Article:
How much tax do you pay on canceled debt?
To Her Credit
Sally Herigstad is a certified public accountant and the author of "Help! I Can't Pay My Bills: Surviving a Financial Crisis" (St. Martin's Press, 2006). She writes "To Her Credit," a weekly reader Q&A column about issues involving women, credit and debt, for CreditCards.com, and also writes regularly for MSN Money, Interest.com and Bankrate.com, and has guested on Martha Stewart Radio and other programs. See her website SallyHerigstad.com
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Dear To Her Credit,
How much tax will I pay on a $957 debt that a credit card
canceled? They did send me a 1099-C Cancellation of Debt form. Please advise.
Thank you. -- Cynthia
The amount of federal income tax on $957 depends on many
factors. If I were to hazard a guess, it would be about $240. That assumes you
are in the 25 percent tax bracket -- in other words, you pay 25 percent of
every additional dollar of income on your return.
If your income after deductions is less than about $35,000
(about $70,000 if you are married and you file jointly) you may be in the 15
percent tax bracket. In that case, an additional $957 will only cost you about
$144 in income tax.
It's never going to be exact. Many credits and deductions have
limits and phase-out ranges that depend on your adjusted gross income. An
additional $957 in income can set off a complicated chain of tax events.
Perhaps the best way to determine how much it would affect you is to use tax
software. You can find online software that doesn't take your credit card until
you're ready to file -- if at all. I highly recommend letting the software do
the hard work for you.
Your state income tax is generally calculated starting with
your federal income tax return amounts, so don't forget to allow for an
increase in state tax, too.
Most Americans expect a refund check every year. The average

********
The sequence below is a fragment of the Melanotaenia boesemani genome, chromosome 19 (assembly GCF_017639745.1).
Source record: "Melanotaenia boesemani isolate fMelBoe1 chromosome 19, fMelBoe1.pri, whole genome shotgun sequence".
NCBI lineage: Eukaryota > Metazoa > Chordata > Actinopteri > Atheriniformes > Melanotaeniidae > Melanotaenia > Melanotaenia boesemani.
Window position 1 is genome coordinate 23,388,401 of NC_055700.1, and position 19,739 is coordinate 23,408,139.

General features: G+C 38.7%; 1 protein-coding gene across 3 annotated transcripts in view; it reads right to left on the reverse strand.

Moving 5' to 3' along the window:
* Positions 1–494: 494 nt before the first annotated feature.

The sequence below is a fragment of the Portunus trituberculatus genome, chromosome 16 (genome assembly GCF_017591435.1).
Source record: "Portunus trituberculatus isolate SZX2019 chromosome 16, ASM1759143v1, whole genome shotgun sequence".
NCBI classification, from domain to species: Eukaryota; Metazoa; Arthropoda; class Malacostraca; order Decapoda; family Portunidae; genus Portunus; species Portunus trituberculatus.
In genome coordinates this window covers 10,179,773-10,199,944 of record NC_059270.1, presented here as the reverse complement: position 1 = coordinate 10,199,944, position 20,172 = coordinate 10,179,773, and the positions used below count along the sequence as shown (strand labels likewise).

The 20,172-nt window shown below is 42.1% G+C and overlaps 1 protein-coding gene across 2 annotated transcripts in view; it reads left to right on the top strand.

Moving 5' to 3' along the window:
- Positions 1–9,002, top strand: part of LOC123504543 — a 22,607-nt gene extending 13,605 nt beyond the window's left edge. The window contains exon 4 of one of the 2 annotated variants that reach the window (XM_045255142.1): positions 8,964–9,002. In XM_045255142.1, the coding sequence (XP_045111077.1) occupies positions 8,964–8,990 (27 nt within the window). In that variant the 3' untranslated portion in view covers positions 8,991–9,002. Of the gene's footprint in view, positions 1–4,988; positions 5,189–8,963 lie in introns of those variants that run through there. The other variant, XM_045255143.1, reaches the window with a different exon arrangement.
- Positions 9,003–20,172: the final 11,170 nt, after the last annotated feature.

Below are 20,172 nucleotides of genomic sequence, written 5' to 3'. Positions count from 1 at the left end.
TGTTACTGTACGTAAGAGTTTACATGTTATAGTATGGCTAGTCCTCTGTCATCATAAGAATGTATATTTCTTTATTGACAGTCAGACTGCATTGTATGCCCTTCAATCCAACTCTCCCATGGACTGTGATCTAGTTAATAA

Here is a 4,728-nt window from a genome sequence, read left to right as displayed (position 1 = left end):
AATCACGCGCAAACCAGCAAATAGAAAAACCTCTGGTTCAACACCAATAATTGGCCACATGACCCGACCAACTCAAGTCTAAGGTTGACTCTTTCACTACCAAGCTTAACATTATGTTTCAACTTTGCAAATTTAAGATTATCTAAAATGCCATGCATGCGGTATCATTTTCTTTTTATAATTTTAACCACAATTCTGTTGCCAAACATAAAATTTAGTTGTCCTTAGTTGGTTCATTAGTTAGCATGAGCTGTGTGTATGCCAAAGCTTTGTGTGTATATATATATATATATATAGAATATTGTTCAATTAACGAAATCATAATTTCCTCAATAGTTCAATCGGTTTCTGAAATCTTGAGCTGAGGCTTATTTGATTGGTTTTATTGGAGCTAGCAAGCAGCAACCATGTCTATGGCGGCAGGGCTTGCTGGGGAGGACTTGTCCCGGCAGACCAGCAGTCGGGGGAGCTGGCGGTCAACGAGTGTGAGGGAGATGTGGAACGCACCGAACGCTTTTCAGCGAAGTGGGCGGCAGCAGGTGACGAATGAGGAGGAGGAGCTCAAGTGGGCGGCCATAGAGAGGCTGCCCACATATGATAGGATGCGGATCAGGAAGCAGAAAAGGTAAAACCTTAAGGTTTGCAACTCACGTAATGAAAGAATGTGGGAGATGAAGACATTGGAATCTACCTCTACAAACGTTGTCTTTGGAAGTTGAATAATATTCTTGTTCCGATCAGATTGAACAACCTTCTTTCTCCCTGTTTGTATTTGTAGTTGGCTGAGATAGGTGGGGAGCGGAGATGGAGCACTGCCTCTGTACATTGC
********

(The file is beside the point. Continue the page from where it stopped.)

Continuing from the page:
refund for the 2011 tax year was almost $3,000. If you're one of those who
expect a refund every year, you may hardly notice a difference of $144 to $240
in your tax bill. If you usually cut it closer, however, you may want to plan
You can change your withholding amount to have a little more
taken out every month. Print out a new Form W-4, fill it out and take it to
your payroll department. If you don't know how to fill it out, ask an
accountant. I don't find the Internal Revenue Service worksheet that comes with Form W-4 to be
I've had better luck with the IRS Withholding Calculator. If you have your most recent pay stub handy, you can use this online
calculator to quickly estimate the best way to fill out your Form W-4 and have
the right amount of tax withheld for the rest of the year.
Another way to take care of that tax bill now is to simply
send it in. Write a check to the IRS with your Social Security number on the
check. Print out a voucher from the IRS website and send it with the check to the
address in the instructions. You do not need to fill out the estimated tax
I do not recommend paying the IRS with your online banking
bill pay system. It's too easy for the payment to be misapplied. Paying by
credit card isn't perfect, either, because you'll get hit by extra fees from
your bank. If you want to pay the IRS online, use the Electronic Federal Tax
Payment System on the IRS website.
Even if you don't get a refund next year or if you have to
pay something, you're not likely to owe interest and penalties. The IRS does
not impose penalties for underpayment of tax unless you owe $1,000 or more when
you file your return.
See related: 1099-C surprise: IRS tax follows canceled debt, How settled card accounts impact your credit report
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